Negotiating Children’s Work/School Balance: Cambodian Parents’ Rationales

Thursday, 19 July 2018: 18:15
Oral Presentation
Ann Christin NILSEN, University of Agder, Norway
Randi WÆRDAHL, Oslo University College, Norway
Sophany SAN, Pannasastra University, Cambodia
Despite a decline in children’s work and an increase in school attendance, children remain to be a part of the workforce in Cambodia. It is widely assumed that child work is an effect of poverty and keeps children out of school. Moreover, child work is commonly associated with exploitation and maltreatment. Yet, several researchers have pointed out that children’s work may also be judged as educational. Seen in this light child work may not only occur out of necessity and at the cost of education, but may be a matter of choice. In Cambodia, research has revealed that a large share of children who do not attend school, neither work. This indicates that work cannot be perceived as the only barrier keeping children out of the classroom, but that it also should be addressed as a matter of choice and priorities.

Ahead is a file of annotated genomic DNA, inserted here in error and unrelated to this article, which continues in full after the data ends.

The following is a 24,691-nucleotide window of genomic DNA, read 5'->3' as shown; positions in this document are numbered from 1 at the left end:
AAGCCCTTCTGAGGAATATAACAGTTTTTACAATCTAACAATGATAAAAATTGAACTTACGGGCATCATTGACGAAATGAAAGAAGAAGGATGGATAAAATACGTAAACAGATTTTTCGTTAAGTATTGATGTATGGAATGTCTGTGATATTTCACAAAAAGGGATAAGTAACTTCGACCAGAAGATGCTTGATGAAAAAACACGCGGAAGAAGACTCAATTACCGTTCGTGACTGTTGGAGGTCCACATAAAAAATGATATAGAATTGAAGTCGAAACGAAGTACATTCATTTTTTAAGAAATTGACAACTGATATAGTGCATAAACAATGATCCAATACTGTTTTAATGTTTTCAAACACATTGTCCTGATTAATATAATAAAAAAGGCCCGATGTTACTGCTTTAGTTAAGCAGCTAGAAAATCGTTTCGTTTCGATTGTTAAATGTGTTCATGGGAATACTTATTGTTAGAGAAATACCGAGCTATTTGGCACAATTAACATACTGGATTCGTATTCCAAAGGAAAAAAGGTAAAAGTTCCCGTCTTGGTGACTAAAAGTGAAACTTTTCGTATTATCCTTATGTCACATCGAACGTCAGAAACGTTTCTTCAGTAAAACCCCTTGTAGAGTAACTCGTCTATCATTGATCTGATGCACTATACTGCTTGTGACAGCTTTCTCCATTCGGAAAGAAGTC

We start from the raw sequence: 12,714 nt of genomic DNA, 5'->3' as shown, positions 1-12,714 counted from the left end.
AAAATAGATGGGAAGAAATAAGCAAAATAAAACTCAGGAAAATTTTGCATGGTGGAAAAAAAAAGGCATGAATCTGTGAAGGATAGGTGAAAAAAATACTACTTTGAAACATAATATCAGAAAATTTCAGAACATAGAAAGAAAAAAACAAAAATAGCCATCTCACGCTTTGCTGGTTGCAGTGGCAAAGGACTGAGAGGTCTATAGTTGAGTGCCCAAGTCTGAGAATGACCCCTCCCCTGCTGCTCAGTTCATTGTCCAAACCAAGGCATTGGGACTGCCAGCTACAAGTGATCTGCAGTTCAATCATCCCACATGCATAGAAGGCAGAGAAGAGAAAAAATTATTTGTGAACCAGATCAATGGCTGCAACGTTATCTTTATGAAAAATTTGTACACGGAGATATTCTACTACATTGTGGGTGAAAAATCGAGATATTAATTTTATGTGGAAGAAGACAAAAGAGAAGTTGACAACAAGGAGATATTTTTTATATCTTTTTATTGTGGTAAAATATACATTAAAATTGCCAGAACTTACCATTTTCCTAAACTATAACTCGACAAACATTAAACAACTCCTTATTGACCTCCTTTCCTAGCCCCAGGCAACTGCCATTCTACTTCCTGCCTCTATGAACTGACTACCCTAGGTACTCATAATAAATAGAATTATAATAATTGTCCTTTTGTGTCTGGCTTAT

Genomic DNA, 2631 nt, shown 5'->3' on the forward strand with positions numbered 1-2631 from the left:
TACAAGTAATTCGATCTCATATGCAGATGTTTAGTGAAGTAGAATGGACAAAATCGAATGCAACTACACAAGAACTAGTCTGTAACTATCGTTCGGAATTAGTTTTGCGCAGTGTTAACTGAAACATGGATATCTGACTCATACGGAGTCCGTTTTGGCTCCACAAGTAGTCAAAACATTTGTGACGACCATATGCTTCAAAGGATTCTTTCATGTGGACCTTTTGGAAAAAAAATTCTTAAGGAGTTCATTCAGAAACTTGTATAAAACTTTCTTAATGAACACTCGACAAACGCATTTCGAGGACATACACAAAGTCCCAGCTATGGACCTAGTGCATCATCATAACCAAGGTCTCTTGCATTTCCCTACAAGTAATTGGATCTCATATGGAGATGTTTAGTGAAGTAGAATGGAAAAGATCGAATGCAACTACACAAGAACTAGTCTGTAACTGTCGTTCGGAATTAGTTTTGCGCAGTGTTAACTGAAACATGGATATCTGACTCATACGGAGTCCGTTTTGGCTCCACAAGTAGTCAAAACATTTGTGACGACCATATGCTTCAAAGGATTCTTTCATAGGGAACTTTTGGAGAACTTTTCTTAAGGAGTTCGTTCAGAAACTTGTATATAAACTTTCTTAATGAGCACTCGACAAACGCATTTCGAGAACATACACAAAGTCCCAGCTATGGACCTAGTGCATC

In this paper, we explore parental rationales for child work. Based on data from qualitative interviews with parents in 20 households, located in an urban and a rural community in Cambodia, we address the following questions: What are the benefits of children working? What do the parents regard as a good work/school balance? Are the rationales the same or different for sons and daughters? The paper highlights and discusses the relevance of post-colonial perspectives to analyze parenthood and childhood across cultural contexts.